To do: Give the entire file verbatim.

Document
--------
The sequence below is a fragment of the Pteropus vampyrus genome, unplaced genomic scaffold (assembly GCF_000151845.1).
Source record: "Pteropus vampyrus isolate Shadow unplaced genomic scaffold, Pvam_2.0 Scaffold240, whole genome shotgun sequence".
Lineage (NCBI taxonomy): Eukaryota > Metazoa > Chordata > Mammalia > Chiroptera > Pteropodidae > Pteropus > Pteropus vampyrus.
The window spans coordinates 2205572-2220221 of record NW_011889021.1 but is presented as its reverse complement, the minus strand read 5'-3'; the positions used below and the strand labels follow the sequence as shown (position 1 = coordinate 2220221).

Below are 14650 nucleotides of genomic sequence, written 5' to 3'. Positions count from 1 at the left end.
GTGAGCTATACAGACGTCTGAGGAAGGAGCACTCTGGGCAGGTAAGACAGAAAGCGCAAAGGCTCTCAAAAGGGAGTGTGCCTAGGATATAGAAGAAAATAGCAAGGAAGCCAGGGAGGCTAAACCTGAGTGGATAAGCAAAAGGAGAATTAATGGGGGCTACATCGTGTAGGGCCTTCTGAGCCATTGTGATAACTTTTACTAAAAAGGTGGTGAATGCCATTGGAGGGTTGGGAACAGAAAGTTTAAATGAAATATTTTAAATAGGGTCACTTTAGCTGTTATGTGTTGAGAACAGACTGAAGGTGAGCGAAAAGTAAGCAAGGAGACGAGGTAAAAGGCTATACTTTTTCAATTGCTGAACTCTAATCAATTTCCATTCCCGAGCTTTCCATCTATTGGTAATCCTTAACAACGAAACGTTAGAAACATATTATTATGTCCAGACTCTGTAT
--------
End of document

The sequence below is a fragment of the Pteropus vampyrus genome, unplaced genomic scaffold (assembly GCF_000151845.1).
Source record: "Pteropus vampyrus isolate Shadow unplaced genomic scaffold, Pvam_2.0 Scaffold240, whole genome shotgun sequence".
Lineage (NCBI taxonomy): Eukaryota > Metazoa > Chordata > Mammalia > Chiroptera > Pteropodidae > Pteropus > Pteropus vampyrus.
The window spans coordinates 2205572-2220221 of record NW_011889021.1 but is presented as its reverse complement, the minus strand read 5'-3'; the positions used below and the strand labels follow the sequence as shown (position 1 = coordinate 2220221).

Below are 14650 nucleotides of genomic sequence, written 5' to 3'. Positions count from 1 at the left end.
GTGAGCTATACAGACGTCTGAGGAAGGAGCACTCTGGGCAGGTAAGACAGAAAGCGCAAAGGCTCTCAAAAGGGAGTGTGCCTAGGATATAGAAGAAAATAGCAAGGAAGCCAGGGAGGCTAAACCTGAGTGGATAAGCAAAAGGAGAATTAATGGGGGCTACATCGTGTAGGGCCTTCTGAGCCATTGTGATAACTTTTACTAAAAAGGTGGTGAATGCCATTGGAGGGTTGGGAACAGAAAGTTTAAATGAAATATTTTAAATAGGGTCACTTTAGCTGTTATGTGTTGAGAACAGACTGAAGGTGAGCGAAAAGTAAGCAAGGAGACGAGGTAAAAGGCTATACTTTTTCAATTGCTGAACTCTAATCAATTTCCATTCCCGAGCTTTCCATCTATTGGTAATCCTTAACAACGAAACGTTAGAAACATATTATTATGTCCAGACTCTGTAT